When Apple launched its health tracker app HealthKit in 2014, they promised users the ability to track everything from their blood pressure to their copper intake – but not their periods.
This seems like a startling oversight, but Apple aren’t alone in failing to consider women’s needs. For example, it wasn’t until 2015 that the EU required new cars to be tested on a female crash-test dummy.
Caroline Criado Perez, whose book Invisible Women (£16.99, Chatto and Windus) won the 2019 Royal Society Science Book Prize, calls this the gender data gap, and it appears in everything from public policy to medical research.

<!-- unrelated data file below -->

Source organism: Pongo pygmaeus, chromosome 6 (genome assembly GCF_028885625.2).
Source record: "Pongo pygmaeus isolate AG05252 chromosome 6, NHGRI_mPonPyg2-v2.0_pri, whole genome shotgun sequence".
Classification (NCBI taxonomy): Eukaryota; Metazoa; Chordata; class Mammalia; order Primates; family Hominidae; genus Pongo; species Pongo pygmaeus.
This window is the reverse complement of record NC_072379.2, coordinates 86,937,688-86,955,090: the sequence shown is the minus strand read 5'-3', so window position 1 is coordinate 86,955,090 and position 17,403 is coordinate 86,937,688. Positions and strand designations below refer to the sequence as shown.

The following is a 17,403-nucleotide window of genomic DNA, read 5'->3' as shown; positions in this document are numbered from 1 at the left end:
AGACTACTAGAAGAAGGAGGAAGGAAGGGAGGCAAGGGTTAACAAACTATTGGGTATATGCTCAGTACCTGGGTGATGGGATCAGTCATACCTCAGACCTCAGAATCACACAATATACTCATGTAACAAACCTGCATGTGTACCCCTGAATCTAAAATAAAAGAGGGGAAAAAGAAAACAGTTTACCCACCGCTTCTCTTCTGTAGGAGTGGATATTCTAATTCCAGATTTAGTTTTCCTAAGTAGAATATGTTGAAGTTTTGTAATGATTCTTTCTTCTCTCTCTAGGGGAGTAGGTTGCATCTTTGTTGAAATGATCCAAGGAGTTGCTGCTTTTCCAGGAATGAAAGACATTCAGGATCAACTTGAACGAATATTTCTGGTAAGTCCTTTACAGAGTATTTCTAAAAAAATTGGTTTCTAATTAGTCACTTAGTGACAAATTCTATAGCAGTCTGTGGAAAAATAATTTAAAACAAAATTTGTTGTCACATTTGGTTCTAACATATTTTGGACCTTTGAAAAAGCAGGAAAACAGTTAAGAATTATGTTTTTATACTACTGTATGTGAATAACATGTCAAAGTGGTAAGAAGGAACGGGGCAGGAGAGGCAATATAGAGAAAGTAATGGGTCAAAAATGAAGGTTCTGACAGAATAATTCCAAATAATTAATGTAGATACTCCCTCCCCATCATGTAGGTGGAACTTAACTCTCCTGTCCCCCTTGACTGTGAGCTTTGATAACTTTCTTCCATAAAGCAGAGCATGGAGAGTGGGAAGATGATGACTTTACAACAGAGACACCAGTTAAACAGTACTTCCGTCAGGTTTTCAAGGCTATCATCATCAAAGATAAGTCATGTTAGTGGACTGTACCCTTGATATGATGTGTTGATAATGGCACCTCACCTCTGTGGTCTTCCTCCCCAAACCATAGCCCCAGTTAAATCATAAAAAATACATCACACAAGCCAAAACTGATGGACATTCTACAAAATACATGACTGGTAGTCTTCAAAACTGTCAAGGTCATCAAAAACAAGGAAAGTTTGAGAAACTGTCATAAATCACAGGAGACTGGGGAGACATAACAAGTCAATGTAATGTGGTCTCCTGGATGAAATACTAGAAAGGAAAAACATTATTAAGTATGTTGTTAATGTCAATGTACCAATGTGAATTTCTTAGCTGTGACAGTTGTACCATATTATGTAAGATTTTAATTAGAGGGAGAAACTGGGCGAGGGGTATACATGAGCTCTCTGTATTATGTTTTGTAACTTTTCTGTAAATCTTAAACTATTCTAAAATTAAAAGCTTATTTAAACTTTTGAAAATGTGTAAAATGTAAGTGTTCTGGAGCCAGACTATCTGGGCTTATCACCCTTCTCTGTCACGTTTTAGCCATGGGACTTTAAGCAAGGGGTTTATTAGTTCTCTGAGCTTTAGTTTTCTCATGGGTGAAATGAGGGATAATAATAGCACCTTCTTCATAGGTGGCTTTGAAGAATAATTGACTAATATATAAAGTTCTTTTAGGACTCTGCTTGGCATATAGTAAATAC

In this episode of the Science Focus Podcast, we talk to Caroline about the gender data gap and how it causes everything from mild inconvenience to potential fatality.
She speaks to BBC Science Focus online assistant Sara Rigby.
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